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Indiana fares better than most states with unemployment fraud

INDIANAPOLIS (WISH) — A representative of the Indiana Attorney General’s Office has told News 8 it’s never seen fraud at this level, thousands of attempts every week to steal unemployment benefits from unwitting victims here in Indiana. 

News 8 introduced Terrence Reilly a couple weeks ago; he lost his job and was forced to file for unemployment benefits. Reilly applied and discovered someone in Canada had already used his name and Social Security number to claim benefits. Reilly believes he is one of thousands of victims whose personal information has been bought and sold on the dark web. 

Doug Swetnam is the section chief of data privacy and identity theft unit at the Indiana Attorney General’s Office says the pandemic unemployment benefits are a prime target. “No unemployment office had been required to distribute before, so a lot of them were not set up to ask the questions or verify the identity of people in categories like the self-employed, contractors or gig workers, so it made it easier for people to cheat and harder to verify legitimate people.” 

The Indiana Attorney General’s Office provided News 8 with a series of screenshots from a dark website listing driver’s license and Social Security numbers for sale to anyone with a credit card. In an effort to stop unemployment fraud, the state government contracted with to verify the identity of every person filling for benefits. provides secure identity proofing, authentication, and group-affiliation verification for government and businesses, according to the company’s website.

“Before COVID, before the pandemic, unemployment saw about a 10% improper payment rate,” said Blake Hall, the chief executive officer of

Halls said many states, including Indiana, threw out identity safeguards in the rush to distribute unemployment money during the coronavirus pandemic, which opened the door to fraud. “The federal and state governments suspended a lot of those eligibility requirements and so states were really left handicapped and so the number had to explode.” handle’s identity verification for 33 states. The company spotted and reported people who applied for benefits in five or six states at one time. Hall estimated that his company stopped close to $1 billion a week in fraudulent claims across their network.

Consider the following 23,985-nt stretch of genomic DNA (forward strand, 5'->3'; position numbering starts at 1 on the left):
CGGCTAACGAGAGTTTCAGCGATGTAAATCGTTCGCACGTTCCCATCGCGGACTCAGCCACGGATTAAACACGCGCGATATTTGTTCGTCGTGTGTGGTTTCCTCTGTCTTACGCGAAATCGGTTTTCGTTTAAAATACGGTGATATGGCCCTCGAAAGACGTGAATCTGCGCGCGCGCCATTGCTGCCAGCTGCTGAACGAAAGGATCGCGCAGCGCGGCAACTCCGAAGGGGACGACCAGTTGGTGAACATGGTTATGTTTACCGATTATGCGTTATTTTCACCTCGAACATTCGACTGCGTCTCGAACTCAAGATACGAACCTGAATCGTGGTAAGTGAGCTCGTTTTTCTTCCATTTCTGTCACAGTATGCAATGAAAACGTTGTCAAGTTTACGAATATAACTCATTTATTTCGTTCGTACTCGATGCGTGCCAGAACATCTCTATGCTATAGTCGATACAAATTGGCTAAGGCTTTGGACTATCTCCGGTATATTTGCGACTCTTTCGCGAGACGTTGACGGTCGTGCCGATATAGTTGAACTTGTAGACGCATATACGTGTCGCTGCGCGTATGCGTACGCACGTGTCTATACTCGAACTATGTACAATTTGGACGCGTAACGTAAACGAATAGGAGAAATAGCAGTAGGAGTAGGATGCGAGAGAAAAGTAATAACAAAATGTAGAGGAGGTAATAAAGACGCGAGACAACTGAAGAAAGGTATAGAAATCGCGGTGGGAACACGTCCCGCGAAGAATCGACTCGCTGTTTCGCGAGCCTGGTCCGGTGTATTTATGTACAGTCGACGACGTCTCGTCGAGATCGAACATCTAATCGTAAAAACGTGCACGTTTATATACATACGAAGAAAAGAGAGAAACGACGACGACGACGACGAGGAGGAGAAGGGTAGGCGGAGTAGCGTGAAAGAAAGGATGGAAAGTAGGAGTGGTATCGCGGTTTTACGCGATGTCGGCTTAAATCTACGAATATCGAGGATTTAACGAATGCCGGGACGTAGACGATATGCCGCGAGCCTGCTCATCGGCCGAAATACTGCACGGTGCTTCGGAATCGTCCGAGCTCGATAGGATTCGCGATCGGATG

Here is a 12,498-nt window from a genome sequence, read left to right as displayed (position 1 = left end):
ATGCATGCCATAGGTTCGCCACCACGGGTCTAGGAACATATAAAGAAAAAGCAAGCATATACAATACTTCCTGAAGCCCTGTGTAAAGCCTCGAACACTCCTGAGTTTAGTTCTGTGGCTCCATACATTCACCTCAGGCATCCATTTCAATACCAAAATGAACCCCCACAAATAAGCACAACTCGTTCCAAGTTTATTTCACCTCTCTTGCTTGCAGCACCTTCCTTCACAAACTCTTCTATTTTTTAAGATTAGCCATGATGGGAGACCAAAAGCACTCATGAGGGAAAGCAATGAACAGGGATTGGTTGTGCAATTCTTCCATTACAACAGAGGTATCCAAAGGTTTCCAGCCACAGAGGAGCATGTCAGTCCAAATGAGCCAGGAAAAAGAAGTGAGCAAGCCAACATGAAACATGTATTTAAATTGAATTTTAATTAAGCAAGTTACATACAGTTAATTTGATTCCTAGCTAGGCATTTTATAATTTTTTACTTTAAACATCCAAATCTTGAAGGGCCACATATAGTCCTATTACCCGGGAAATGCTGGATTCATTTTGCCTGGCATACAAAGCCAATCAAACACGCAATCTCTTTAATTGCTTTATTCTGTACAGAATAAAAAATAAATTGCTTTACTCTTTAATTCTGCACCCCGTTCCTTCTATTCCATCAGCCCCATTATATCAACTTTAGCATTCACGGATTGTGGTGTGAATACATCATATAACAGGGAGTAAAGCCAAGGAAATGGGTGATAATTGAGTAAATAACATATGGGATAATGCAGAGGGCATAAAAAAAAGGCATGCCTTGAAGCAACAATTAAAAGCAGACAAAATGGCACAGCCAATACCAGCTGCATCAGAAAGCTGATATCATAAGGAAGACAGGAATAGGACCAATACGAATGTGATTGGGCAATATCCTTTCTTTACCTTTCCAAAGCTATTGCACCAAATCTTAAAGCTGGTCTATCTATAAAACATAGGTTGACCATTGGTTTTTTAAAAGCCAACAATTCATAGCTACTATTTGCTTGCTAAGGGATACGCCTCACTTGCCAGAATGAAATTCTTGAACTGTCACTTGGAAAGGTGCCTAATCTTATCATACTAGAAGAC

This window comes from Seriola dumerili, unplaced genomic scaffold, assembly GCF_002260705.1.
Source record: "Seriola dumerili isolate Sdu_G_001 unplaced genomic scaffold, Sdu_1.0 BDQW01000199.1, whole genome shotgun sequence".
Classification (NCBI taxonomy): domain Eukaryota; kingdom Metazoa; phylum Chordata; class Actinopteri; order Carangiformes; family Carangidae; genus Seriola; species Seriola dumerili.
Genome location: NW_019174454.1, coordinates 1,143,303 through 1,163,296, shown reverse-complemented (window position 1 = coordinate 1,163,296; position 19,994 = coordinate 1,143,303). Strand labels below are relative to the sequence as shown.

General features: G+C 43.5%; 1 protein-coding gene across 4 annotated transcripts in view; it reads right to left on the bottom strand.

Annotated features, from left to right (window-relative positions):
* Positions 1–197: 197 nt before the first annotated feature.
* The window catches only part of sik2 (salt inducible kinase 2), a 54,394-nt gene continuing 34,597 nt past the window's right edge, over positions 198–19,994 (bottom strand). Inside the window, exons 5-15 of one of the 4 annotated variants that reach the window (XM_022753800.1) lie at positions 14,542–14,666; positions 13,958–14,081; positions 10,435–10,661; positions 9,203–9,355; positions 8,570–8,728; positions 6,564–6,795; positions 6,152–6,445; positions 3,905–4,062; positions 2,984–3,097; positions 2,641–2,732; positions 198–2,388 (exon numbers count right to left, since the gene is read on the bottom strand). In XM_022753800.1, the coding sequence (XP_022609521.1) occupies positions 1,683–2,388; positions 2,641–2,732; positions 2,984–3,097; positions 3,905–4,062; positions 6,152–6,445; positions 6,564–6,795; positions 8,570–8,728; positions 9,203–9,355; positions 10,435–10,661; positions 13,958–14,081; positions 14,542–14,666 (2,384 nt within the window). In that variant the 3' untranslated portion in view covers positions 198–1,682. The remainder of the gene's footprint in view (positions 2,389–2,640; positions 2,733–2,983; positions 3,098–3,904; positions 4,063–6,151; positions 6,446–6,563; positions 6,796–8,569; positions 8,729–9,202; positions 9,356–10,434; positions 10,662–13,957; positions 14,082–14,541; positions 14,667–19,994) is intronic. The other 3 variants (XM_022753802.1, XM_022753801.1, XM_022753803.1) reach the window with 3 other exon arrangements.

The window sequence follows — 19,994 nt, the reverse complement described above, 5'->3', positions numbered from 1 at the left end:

In Indiana, the Department of Workforce Development estimates 95% of all unresolved claims are fraudulent. The department, though, has not provided exact numbers; however, from publicly available data on its website, from 7,000-10,000 claims each week are fraudulent.

The department would not say how much has been lost to fraud.

Much of the fraud, according to Swetnam at the Attorney General’s Office, is from organized crime. “It is every version of crime, pretty much every thief in the world took an opportunity at the cares act and the subsequent acts. It was like a giant give away to every bad guy out there. So, we have organized crime from foreign countries. We have organized crime from the U.S. We have street gangs that are jumping in. We are seeing all different types,” Swetnam said. 

Swetman added that prosecuting unemployment fraud cases is a challenge. He says hundreds of sophisticated bad actors are involved, many in other states or countries.  

“How many of those we will be able to gather the evidence sufficient to prosecute … that I don’t know because it was a new type of fraud. They were fairly clever in the way they went about it. Putting a case together in order to prove it in court is going to be a little bit difficult,” Swetnam said. 

The U.S. Attorney’s Office of the Southern District of Indiana has four pending indictments unemployment fraud cases. They involve the theft of benefits from other states, but the money was transferred to people living in Indiana. 

The FBI says it also is actively investigating fraud in Indiana.